Frank O’Connor and The Lonely Voice

A great story is not necessarily short at all, and the conception of the short story as a miniature art is inherently false. Basically the difference between the short story and the novel is not one of length. It is a difference between pure and applied storytelling.

Frank O’Connor

Frank O’Connor, the Irish writer and critic died on this day fifty years ago. Born Michael O’Donovan in Cork in 1903, he went on to wrote plays, biographies and essays and has become known as one of the twentieth century’s greatest short story writers. His book The Lonely Voice, based on lectures he gave at Stanford University in the 1960s is now considered to be one of the first in depth and most influential examinations of the short story form.

Frank-OConnor-584

Raised in relative poverty by his mother in Cork, O’Connor had little in the way of formal education. He joined the Irish Republican Army in 1918 and was briefly imprisoned in the 1920s. He ended up working as a librarian in Dublin and became a member of the Irish literary scene, working with WB Yeats at the newly founded Abbey Theatre and eventually serving as Director of the theatre in the 1930s. During World War II he worked as a broadcaster for the British Ministry in London while publishing his essays and short stories.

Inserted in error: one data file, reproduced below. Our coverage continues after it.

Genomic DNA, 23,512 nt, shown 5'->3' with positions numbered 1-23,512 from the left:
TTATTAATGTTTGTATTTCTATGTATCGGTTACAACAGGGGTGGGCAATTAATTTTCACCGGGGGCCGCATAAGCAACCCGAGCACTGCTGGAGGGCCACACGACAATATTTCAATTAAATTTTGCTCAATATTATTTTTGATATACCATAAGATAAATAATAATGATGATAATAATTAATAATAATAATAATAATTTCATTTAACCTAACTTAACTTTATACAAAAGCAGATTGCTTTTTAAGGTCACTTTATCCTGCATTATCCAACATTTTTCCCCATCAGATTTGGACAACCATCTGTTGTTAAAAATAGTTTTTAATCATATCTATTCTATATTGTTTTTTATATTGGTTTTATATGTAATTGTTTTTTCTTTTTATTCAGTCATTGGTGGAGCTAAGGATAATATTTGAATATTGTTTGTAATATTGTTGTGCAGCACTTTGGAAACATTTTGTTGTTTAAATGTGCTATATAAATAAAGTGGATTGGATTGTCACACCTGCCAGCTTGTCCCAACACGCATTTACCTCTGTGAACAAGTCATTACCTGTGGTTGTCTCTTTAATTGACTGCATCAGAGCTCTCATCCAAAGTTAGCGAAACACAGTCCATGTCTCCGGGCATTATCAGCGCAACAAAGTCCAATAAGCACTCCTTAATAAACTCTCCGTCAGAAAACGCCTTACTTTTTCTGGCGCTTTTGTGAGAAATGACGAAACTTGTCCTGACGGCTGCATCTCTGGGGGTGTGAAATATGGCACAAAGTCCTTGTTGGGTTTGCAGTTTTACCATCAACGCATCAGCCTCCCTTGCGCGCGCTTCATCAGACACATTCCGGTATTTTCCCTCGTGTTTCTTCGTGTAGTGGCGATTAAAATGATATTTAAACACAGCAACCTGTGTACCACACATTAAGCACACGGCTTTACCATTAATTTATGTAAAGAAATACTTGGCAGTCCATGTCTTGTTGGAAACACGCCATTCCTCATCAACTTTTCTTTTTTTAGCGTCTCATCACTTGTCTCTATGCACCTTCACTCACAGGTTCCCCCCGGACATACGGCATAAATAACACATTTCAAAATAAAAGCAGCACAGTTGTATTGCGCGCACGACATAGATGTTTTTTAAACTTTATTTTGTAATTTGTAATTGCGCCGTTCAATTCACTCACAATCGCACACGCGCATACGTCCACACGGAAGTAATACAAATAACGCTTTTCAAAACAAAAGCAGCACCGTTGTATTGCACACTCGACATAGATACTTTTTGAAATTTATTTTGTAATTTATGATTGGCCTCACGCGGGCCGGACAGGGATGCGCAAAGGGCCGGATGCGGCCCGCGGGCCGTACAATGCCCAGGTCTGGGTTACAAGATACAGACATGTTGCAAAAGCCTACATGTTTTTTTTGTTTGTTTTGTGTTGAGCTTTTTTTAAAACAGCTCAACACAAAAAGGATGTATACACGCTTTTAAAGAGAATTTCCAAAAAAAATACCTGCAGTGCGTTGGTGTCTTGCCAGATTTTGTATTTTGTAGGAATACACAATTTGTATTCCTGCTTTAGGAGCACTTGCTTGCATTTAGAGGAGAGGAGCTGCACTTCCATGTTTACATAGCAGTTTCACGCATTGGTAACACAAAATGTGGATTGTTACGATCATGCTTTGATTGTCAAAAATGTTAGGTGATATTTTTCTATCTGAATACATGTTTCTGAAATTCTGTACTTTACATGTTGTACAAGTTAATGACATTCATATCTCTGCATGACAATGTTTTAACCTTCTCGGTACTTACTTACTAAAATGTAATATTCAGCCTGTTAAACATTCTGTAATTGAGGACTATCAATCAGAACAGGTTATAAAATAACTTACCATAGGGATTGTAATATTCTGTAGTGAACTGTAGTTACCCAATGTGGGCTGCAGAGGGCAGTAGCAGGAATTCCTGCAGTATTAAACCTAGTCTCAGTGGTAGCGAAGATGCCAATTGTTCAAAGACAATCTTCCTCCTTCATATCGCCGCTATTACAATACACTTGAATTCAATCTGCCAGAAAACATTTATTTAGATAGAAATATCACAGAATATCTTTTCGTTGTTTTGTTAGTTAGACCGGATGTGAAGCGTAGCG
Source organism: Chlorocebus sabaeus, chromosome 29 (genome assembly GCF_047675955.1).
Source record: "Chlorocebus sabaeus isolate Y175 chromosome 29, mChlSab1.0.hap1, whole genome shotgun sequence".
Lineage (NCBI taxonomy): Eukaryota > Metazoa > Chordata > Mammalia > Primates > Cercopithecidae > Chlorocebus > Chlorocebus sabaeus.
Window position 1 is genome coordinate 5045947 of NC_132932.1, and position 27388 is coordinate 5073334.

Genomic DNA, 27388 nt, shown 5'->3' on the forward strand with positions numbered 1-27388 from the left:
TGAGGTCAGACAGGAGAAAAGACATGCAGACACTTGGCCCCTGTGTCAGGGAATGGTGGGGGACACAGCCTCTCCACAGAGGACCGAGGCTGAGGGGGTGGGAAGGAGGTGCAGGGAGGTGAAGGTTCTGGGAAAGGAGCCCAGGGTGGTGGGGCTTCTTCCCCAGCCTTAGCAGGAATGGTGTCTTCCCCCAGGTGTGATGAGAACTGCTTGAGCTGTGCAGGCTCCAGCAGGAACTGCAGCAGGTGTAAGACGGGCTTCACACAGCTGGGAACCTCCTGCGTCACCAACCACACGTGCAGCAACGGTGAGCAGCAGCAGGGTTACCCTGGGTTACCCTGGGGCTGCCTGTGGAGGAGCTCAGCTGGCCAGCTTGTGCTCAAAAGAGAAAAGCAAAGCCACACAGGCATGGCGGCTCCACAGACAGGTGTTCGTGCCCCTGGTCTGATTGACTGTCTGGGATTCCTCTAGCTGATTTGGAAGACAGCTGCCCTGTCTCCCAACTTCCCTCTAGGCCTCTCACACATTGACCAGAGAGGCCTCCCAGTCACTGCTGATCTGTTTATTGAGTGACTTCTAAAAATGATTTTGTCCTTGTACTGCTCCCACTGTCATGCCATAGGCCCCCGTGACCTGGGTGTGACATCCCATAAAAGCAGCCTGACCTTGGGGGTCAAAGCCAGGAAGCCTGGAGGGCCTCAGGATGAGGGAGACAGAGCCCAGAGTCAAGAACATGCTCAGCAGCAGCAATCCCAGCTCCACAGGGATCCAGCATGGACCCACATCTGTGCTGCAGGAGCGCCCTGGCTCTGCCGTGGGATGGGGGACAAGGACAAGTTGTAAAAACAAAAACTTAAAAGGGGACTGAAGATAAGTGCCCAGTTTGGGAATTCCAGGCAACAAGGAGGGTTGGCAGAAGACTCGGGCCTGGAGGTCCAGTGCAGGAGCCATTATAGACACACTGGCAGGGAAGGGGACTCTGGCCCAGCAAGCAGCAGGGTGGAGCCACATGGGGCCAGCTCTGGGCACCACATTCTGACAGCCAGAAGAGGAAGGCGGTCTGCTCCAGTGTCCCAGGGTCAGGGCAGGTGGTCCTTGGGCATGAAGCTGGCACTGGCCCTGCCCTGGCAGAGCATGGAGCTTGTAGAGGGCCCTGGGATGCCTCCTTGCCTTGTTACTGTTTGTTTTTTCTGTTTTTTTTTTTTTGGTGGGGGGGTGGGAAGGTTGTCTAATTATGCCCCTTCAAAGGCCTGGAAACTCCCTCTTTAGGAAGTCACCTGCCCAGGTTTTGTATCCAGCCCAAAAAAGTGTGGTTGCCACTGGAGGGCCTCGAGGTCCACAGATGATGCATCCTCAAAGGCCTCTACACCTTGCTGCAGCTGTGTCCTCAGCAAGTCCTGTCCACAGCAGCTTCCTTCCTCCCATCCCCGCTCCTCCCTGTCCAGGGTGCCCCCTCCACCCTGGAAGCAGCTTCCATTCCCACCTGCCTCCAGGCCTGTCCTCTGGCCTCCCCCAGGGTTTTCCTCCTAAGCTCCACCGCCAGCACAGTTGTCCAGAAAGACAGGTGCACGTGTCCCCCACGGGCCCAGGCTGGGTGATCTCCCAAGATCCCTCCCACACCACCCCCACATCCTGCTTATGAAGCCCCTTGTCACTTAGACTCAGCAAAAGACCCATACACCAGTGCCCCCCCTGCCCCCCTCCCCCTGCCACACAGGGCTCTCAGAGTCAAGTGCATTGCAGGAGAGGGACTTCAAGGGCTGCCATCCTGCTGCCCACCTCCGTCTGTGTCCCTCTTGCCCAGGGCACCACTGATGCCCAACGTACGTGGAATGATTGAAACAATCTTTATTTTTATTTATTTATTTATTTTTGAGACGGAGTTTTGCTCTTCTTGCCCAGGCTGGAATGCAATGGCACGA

Many of his stories appeared in The New Yorker in from 1945 – 1960 and his popularity in the United States led to work as a visiting professor at several American Universities, Stanford included, where his students included Larry McMurtry and Ken Kesey.

This slideshow requires JavaScript.

He published numerous volumes of short stories throughout his life and his Collected Stories, which includes his most famous works – Guests of the Nation, My Oedipus Complex and Crab Apple Jelly – was published in 1981 fifteen years after his untimely death following a stroke and heart attack.

The short story remains by its very nature remote from community – romantic, individualistic, and intransigent

The Lonely Voice – his study of the short story – is often considered the seminal critical work on the art form. He discusses the short story – a form where ‘a whole lifetime must be crowded into a few minutes’ and looks at the work of his favourite short story writers including Turgenev, de Maupassant, Chekhov, Joyce and Katherine Mansfield.

the_lonely_voice

His main theory is that the best short stories focus on ‘submerged groups’ – marginalised people who live at the fringes of society and have no effective voice.

That submerged population changes its character from writer to writer, from generation to generation. It may be Gogol’s officials, Turgenev’s serfs, Maupassant’s prostitutes, Chekhov’s doctors and teachers, Sherwood Anderson’s provincials, always dreaming of escape.

I recently heard Donal Ryan speak about his new collection of short stories, A Slanting of the Sun (which I shall review later in the week) and he said that it was nearly impossible to name a happy short story. O’Connor too believes that the best short stories are focused on the loneliness of an individual rather than the individual as part of the community of a novel.